Tuesday, May 19, 2009

The five stages of Bank Adoption

Having now worked with many banks in many countries during my ten years in the industry, I believe that I now have enough raw data to postulate five phases of Bank Adoption of mobile banking. This is still theory and it would be good to test it with other experiences and this is why I am publishing it in an untested format.

The five stages of bank adoption of mobile banking is as follows:
  • Phase One: Denial. During this phase the bank vehemently deny that they would ever need mobile banking. They explain why customers do not want to do transactions from silly things like mobile phones.
  • Phase Two: Experimentation. A few young people in the IT department convince some managers to experiment with unimportant things like alerts. Take-up is slow especially because no marketing budget is spent on this. This fuels the opinions of skeptics.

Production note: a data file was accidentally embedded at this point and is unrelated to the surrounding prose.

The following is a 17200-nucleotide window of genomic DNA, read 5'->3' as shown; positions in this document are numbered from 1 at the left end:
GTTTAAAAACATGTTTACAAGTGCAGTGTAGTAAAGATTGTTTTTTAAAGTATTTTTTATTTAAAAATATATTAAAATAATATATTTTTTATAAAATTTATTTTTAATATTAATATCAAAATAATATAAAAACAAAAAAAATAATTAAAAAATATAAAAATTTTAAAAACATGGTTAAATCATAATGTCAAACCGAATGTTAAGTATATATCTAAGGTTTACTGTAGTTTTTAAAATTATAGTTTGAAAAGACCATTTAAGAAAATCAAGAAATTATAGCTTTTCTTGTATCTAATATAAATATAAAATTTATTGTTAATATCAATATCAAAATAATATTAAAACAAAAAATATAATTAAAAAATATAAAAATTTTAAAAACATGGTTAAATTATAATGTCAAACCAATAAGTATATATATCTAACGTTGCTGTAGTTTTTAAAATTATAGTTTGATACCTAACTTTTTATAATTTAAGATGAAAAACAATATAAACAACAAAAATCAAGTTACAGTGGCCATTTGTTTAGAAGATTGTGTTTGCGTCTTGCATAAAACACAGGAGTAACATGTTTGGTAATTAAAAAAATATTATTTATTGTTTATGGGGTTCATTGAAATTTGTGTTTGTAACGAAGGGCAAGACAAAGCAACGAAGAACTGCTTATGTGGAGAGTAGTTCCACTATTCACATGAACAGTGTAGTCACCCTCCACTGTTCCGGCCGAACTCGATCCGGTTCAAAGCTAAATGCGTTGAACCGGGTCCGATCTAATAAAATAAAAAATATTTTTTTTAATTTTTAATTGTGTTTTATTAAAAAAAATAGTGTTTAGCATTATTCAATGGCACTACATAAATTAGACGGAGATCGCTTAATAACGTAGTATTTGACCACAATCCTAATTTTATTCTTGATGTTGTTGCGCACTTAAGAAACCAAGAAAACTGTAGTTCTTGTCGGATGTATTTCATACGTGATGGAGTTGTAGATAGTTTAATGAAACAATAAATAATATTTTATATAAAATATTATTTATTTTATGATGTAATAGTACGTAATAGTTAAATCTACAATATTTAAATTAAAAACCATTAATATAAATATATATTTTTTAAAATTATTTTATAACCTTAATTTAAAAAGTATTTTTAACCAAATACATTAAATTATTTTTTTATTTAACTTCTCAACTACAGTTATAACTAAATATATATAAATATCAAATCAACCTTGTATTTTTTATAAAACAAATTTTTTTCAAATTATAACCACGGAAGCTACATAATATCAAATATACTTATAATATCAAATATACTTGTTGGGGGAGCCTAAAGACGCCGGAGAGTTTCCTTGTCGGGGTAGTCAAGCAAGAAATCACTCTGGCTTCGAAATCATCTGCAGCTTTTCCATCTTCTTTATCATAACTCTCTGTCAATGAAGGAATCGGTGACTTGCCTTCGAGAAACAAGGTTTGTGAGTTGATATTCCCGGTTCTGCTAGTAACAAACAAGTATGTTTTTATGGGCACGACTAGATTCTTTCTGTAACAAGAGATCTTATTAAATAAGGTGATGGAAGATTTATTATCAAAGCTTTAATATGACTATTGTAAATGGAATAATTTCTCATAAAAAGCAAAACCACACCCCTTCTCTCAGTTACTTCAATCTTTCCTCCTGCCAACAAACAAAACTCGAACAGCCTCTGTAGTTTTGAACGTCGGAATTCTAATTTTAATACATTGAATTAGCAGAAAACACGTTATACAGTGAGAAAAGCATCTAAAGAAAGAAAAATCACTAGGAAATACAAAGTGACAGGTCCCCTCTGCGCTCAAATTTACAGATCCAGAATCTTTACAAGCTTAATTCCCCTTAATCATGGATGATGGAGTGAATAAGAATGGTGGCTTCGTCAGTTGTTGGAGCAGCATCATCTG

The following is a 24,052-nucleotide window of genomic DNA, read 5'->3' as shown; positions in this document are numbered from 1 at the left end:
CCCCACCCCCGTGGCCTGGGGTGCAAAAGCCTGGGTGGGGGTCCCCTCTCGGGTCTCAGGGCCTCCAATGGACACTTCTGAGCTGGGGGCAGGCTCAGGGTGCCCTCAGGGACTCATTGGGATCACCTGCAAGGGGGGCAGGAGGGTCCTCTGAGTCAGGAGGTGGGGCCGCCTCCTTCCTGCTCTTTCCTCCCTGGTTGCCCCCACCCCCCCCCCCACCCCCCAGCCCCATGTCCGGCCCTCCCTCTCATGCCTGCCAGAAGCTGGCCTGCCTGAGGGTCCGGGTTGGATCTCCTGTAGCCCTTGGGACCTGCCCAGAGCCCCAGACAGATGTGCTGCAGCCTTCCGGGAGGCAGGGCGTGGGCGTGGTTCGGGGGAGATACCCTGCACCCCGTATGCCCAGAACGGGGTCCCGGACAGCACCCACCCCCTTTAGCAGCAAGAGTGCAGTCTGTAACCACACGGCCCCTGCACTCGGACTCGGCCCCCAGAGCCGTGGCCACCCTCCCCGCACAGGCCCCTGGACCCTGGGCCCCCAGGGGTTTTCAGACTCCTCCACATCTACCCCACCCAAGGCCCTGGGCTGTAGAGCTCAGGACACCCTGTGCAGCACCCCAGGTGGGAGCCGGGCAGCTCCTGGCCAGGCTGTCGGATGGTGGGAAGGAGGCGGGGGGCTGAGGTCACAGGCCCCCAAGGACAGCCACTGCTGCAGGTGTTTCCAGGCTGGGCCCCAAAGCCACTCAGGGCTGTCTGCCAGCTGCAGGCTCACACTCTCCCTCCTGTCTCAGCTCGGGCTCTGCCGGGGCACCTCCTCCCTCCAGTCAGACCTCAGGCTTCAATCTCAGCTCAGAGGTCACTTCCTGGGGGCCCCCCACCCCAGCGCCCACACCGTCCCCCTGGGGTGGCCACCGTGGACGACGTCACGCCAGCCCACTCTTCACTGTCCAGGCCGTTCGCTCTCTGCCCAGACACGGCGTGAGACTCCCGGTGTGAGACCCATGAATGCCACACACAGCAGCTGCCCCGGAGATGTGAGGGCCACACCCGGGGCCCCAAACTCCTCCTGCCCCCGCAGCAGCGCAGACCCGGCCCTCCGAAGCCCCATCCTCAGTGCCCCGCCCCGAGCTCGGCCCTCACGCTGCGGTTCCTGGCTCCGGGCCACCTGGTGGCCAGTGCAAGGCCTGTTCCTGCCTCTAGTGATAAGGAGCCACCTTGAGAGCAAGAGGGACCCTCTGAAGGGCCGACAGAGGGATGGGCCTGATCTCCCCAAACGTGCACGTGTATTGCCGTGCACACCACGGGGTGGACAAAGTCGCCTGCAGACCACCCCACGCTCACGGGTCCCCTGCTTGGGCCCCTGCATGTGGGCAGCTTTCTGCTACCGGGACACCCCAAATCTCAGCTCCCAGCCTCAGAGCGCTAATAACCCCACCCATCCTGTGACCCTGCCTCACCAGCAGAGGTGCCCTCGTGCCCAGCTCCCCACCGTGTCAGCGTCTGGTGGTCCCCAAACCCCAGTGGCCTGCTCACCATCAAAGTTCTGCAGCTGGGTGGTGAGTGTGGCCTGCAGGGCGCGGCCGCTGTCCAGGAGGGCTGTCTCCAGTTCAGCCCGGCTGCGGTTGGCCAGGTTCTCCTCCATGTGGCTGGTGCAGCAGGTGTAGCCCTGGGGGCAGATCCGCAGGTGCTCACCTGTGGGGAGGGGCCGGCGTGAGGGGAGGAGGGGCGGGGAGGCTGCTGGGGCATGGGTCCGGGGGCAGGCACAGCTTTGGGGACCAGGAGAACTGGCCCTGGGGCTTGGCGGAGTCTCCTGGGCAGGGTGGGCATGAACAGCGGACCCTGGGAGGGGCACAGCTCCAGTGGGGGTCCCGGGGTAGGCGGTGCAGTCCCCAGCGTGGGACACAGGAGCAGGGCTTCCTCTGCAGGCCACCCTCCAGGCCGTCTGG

• Phase Three: Collaboration. Marketing executives seeing that this is not going to go away start collaborating with (especially) mobile operators. Many different models for this exist, but all produce a solution partly mobile operator, partly bank. The marriage is uneasy but executives try to make it work and limited success is seen.
  • Phase Four: Mainstream. The realisation suddenly dawns that it would be impossible to do banking without mobile banking. The bank starts investing heavily leveraging existing infrastructure. Existing Internet banking or ATM solutions are ported to many different types of handsets. Marketing budgets are spent on this new thing and uptake is good. The business case is however under pressure and doubts are raised regarding security
  • Phase Five: Maturity. After lots of experiences banks realise that this is not a channel play, this is not an extension of classic banking, but a totally new thing. The CEO realises that many existing truths must be changed in order to grasp the full context of what mobile will do to banking. I think that this is the end state
Anyone out there that can re-enforce this theory with their own experiences?

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